It's tempting to curl up with a good book from the Rosenbach Museum & Library's distinguished collection, like two 15th-century manuscripts of Chaucer's Canterbury Tales or a first edition of Don Quixote, but it could normally get you in serious trouble. Fortunately for fans of the landmark's don't-touch antiquarian arsenal, the Rosenbach has begun offering special "hands-on tours," including ones focused on Philadelphia's rich cultural history in the arts and crafts, entitled Made in Philadelphia and Philadelphia Artists.
"The tours are very interactive," says Katherine Haas, museum curatorial assistant and tour guide. During Made in Philadelphia (Feb. 6) groups of no more than eight are invited to explore the decorative arts in Philly dating between 1750 and 1850, by handling and looking closely at the craftsmanship of furniture and tableware. Haas also provides histories and surprising anecdotes about each known artisan and the impact the works have had on the local community and world.
"It gives people the opportunity to focus on a subset of our collection and really go in-depth for a better understanding of how each piece was made," says Haas. "We discuss how these pieces travel through time and what has changed."
Highlights of the Rosenbach's furniture and silver collection include a Philadelphia high chest on legs, as well as locally made chairs, tankards, a neoclassical mustard pot and silver cups and saucers. "We usually pass around the drawers and look at the construction," says Haas, who admits that even the finest carpentry from the Revolutionary period can feature very cheap pine insides and highly decorative outsides because most of the crafts were for show, displayed by wealthy families in the city. A few of the items were passed down from Philadelphia's esteemed Levy and Gratz families to the Rosenbach over almost two centuries.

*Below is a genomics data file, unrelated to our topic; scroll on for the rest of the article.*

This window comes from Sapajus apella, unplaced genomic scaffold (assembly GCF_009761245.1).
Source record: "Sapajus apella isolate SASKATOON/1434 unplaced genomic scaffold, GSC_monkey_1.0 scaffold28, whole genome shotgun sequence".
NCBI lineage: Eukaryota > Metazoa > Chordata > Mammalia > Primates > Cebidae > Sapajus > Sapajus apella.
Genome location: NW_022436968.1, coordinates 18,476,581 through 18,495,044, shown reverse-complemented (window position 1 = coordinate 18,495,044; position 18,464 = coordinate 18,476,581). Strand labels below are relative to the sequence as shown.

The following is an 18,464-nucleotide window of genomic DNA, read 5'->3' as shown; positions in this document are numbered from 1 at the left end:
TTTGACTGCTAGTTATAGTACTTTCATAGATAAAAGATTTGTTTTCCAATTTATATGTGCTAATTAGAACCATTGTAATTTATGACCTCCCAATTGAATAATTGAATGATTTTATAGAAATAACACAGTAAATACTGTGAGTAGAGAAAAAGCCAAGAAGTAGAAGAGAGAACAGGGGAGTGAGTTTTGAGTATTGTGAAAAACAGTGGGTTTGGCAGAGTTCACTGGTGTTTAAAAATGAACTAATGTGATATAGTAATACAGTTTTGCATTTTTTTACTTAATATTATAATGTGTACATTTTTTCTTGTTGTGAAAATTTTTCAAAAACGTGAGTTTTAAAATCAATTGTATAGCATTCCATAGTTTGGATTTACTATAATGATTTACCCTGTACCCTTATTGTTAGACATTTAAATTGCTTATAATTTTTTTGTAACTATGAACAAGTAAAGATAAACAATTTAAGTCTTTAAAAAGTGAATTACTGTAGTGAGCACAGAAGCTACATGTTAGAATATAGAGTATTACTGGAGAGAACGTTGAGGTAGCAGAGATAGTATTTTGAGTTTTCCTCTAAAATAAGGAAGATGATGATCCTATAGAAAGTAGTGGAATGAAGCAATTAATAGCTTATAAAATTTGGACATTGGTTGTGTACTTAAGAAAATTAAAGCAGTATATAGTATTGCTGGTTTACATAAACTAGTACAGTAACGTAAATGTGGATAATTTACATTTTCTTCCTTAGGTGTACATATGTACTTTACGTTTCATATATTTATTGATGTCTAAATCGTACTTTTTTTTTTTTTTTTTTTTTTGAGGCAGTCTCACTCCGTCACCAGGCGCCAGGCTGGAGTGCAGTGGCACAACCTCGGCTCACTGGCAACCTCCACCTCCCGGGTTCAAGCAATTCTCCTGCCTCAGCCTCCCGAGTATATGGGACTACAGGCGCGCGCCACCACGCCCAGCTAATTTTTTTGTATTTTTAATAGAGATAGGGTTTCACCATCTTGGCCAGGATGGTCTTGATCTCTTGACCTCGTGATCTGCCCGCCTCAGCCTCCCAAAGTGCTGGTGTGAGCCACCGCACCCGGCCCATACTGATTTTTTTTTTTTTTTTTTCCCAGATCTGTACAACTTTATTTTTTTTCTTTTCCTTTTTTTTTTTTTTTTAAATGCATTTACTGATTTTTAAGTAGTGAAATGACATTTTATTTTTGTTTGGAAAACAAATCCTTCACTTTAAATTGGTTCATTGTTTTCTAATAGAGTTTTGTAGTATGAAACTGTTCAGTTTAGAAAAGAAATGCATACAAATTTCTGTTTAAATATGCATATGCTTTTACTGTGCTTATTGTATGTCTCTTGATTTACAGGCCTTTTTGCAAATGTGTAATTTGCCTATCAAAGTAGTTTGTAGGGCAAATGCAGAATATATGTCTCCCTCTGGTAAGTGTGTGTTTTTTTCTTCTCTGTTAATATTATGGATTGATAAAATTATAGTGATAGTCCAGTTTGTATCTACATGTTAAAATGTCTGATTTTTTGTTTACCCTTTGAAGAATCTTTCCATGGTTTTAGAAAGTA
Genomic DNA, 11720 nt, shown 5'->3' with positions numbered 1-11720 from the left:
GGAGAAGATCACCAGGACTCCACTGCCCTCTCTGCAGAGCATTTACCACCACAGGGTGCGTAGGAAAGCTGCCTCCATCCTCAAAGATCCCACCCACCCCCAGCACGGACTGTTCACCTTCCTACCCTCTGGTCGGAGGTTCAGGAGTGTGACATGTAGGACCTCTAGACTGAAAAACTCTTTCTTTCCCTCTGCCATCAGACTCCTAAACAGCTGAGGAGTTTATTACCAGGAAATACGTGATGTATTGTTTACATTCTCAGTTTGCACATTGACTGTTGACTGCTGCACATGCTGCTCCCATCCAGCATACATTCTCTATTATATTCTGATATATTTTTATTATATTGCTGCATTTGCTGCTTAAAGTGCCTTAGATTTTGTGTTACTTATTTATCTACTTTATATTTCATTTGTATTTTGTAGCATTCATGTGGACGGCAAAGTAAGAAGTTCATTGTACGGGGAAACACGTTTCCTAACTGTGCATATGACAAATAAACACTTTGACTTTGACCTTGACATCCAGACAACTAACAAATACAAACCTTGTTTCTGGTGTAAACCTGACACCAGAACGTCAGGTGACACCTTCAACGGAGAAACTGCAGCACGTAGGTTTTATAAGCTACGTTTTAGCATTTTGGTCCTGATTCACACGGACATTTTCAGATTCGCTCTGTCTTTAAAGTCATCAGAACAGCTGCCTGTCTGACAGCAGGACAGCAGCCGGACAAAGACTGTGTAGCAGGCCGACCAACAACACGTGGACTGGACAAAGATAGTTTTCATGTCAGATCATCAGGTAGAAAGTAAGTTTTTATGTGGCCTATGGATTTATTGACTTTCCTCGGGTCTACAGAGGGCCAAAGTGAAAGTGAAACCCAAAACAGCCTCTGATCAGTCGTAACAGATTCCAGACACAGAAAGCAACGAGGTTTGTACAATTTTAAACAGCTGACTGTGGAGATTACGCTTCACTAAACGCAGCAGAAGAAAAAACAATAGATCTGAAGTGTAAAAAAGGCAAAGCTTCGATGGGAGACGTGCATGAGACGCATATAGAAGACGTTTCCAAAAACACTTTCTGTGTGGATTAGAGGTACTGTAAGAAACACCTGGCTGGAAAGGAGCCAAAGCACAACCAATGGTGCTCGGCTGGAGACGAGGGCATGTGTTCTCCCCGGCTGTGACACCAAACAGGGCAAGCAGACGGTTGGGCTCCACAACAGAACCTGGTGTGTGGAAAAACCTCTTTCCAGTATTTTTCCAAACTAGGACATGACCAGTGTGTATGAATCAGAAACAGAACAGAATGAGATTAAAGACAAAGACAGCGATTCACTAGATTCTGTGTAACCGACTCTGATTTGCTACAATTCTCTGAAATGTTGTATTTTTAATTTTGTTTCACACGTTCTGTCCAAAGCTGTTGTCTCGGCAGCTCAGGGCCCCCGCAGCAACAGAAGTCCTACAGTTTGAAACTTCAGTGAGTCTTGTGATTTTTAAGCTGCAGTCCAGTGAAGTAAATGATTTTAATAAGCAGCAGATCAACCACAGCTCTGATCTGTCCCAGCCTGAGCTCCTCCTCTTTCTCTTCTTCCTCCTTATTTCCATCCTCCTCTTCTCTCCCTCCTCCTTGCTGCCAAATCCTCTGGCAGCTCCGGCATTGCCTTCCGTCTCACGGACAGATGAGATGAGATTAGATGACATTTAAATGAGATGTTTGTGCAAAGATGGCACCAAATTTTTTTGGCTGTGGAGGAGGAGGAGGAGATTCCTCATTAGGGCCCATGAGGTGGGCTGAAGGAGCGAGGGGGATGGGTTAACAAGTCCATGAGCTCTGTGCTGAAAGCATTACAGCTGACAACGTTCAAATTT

Haas discusses not only Philadelphia creative tradition, but also its impact on social history, including the relationship between arts and crafts and slavery. "Mahogany was linked to the slave trade," she says, noting that Quaker furniture makers, though opposed to slavery, often imported the wood from the West Indies where it was harvested by slaves. "There's also a Scots-Irish immigrant craftsmanship tradition in Philadelphia," says Hass. "Philly was the largest port of entry for the Scots-Irish at the end of the 18th century."
The museum also explores the city's fine art history with Philadelphia Artists (March 4), a tour focused on the works of local painter Thomas Sully and the Peale family, including paintings, miniatures, silhouettes and engravings. "We do comparison work," says Haas, contrasting stylistic differences between painters and discussing the relationship between a preliminary sketch and a finished portrait.
"The Peale family is especially fun," says Haas, "because they're so ingrained in Philadelphia's artistic culture." In fact, local patriarch Charles Willson Peale was so enamored by classical painters that he named each of his children after them. Titian, who became an eminent natural historian, was the youngest (a few of his rare illustrations are at the Academy of Natural Sciences). "I think it would be awful if you were named Titian Peale," says Haas, "and you couldn't draw."
Rosenbach Museum & Library | Made in Philadelphia (Fri, Feb. 6) and Philadelphia Artists (Wed, March 4), 3-4 p.m., free with museum admission of $10, reservations required, 2008-2010 Delancey Place, 215-732-1600, rosenbach.org